“Locate Plastic Surgeon” Trademark Registrant Brings Dubious Enforcement Action–Ezzo v. Google
By Eric Goldman
Ezzo v. Google, 2:09-CV-00159 (M.D. Fla. complaint filed March 17, 2009). The Justia page.
I’m suffering ennui about blogging pro se lawsuits against companies like Google. Most of them are completely unmeritorious and poorly expressed, so they don’t warrant the time and legal risk associated with writing them up. Nevertheless, I decided this lawsuit is blog-worthy because it, combined with the Medical Justice no-talk waivers that I hope to blog about soon, appears to be part of a troubling trend of using IP to make it harder for consumers to find appropriate medical services.
Jamil Ezzo has a registered trademark on the Supplemental Register for the phrase “Locate Plastic Surgeon,” which he apparently uses in connection with his website locateplasticsurgeon.com. Armed with this registration, in this lawsuit he sues Google and AOL (apparently for selling the trademark as an ad keyword) and a bunch of other folks in the plastic surgery business who apparently advertised on the keyword. (The complaint is so indecipherable that I’m not really sure what he’s beefing about; this is my best guess).
Among other dubious aspects, he comes up with a claim for $90M in damages. He says that over 5 years, the competitive keyword advertising cost him 5,000 customers who would have paid $100/mo each. That’s pretty powerful keyword advertising and a gravity-defying 100% margin business. Add in treble damages, and that produces $90M in damages. Nevertheless, the good faith in his computations is palpable because he kept the damages claim under 9 figures.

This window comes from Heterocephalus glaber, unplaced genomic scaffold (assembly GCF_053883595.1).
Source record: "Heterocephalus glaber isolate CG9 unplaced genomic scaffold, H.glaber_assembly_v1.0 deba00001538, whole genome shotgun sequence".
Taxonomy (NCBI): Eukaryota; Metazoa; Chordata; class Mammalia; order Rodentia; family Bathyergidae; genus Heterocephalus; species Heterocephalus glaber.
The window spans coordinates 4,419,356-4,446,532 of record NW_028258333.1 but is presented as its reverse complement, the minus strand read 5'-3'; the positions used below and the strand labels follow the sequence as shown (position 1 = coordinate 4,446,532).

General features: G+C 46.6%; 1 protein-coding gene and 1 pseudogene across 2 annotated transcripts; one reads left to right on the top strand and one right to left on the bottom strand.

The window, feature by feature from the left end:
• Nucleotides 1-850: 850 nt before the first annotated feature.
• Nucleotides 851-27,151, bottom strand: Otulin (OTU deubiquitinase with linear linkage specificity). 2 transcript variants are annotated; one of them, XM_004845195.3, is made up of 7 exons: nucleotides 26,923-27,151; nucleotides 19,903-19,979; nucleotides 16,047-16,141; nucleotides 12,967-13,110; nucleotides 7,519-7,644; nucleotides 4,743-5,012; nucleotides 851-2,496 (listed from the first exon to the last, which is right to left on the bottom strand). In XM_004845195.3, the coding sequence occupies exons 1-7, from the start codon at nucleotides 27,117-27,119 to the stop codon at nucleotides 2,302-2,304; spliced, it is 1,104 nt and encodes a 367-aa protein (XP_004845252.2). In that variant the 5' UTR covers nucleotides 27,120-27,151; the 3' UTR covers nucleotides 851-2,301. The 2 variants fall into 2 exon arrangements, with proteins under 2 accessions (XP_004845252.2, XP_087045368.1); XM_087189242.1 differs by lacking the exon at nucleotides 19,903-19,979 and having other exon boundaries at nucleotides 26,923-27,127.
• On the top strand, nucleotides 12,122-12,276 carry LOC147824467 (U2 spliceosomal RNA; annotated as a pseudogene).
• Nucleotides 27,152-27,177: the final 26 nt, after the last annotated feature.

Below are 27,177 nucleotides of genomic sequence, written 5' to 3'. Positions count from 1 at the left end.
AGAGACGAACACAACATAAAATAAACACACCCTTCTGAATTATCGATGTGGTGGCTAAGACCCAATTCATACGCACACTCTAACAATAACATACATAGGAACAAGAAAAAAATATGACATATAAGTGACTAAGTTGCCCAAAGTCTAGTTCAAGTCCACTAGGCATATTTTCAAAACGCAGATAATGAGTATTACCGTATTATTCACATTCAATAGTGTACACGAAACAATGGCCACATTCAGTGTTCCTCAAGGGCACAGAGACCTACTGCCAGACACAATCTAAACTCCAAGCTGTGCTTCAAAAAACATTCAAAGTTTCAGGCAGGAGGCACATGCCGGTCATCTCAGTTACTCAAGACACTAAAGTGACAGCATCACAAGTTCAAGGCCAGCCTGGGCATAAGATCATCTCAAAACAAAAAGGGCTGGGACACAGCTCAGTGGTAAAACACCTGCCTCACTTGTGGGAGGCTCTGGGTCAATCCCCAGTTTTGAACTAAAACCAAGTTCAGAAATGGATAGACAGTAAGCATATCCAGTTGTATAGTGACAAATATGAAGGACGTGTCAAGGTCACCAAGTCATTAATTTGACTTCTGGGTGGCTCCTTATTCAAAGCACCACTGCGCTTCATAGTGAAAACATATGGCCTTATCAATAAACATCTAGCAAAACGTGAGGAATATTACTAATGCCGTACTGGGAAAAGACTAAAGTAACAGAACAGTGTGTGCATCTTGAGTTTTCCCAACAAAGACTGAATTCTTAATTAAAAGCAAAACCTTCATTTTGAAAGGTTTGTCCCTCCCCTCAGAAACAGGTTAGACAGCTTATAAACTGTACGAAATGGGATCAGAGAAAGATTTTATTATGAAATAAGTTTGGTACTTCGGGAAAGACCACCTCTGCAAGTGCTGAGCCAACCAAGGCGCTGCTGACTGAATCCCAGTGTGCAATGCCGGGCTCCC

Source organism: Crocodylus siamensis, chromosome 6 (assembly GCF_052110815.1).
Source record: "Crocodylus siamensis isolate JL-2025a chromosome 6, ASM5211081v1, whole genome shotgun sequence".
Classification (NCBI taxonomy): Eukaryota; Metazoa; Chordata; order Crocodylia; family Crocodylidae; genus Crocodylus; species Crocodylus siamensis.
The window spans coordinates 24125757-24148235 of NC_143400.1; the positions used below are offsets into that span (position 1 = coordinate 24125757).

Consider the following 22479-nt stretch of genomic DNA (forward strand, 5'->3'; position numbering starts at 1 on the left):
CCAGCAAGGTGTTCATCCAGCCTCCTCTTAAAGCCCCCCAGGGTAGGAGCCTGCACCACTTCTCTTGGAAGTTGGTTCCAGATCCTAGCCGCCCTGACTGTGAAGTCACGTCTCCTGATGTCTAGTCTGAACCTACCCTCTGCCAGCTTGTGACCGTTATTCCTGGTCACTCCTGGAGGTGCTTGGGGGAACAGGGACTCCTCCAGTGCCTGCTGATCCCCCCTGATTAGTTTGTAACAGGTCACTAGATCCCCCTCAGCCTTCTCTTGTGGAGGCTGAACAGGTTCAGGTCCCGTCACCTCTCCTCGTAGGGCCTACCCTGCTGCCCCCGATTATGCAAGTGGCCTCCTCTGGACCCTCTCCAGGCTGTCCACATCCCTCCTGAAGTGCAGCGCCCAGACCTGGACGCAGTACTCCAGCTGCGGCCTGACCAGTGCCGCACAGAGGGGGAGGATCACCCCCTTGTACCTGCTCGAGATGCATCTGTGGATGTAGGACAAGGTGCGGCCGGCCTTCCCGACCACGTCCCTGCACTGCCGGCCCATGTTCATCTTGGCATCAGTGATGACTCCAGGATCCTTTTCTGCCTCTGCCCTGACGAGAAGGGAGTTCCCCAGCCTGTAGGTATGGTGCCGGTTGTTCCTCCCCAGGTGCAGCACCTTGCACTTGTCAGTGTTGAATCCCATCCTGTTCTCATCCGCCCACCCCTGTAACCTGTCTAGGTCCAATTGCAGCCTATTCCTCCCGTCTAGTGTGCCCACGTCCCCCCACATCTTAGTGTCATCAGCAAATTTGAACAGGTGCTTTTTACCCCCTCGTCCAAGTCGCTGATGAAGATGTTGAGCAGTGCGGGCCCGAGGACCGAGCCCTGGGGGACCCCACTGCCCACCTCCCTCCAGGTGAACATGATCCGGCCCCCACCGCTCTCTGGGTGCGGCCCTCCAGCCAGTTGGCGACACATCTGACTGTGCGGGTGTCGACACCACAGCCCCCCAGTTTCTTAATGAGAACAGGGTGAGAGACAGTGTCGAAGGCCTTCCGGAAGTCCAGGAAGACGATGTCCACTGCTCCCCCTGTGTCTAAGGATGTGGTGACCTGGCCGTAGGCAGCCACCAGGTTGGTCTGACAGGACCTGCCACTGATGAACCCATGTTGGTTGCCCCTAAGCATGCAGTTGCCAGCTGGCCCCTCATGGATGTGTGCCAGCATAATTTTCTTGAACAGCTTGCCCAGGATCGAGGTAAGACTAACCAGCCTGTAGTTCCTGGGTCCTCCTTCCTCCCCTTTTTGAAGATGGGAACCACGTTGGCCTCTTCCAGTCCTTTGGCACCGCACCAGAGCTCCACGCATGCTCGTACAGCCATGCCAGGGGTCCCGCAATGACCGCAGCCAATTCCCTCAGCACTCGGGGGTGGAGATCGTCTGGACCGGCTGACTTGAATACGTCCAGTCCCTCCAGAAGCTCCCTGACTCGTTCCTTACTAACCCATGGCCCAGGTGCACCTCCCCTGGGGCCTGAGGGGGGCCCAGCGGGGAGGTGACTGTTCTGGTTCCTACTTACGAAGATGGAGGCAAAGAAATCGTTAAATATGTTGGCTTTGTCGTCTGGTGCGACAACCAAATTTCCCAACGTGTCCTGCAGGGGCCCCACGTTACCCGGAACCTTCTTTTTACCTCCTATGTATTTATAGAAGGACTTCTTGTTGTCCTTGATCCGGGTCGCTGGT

In any case, putting aside the indecipherability of the complaint, this lawsuit will be quickly crunched because (among other defects) I am extremely confident that “Locate Plastic Surgeons” is not a protectable trademark. Registration on the Supplemental Registry only confirms that the phrase could become a protectable trademark some day, but it’s not necessarily protectable today. To make progress, he’ll need to show secondary meaning in the phrase, and given the highly descriptive phrase plus the apparently low profile of the site, I think the chances of showing secondary meaning are near zero. Given this, I think this lawsuit is a good candidate for the court to award attorneys fees to the defendants (awardable in exceptional cases, which I think this is).
Even if this lawsuit is a little off-kilter, it still depresses me that anyone could think they can own a protectable trademark in the phrase “Locate Plastic Surgeon” for the process of locating plastic surgeons. It’s dramatic evidence of the abysmal and overexpansive state of trademark doctrine today.
More on this lawsuit from Tom Seery of RealSelf.com.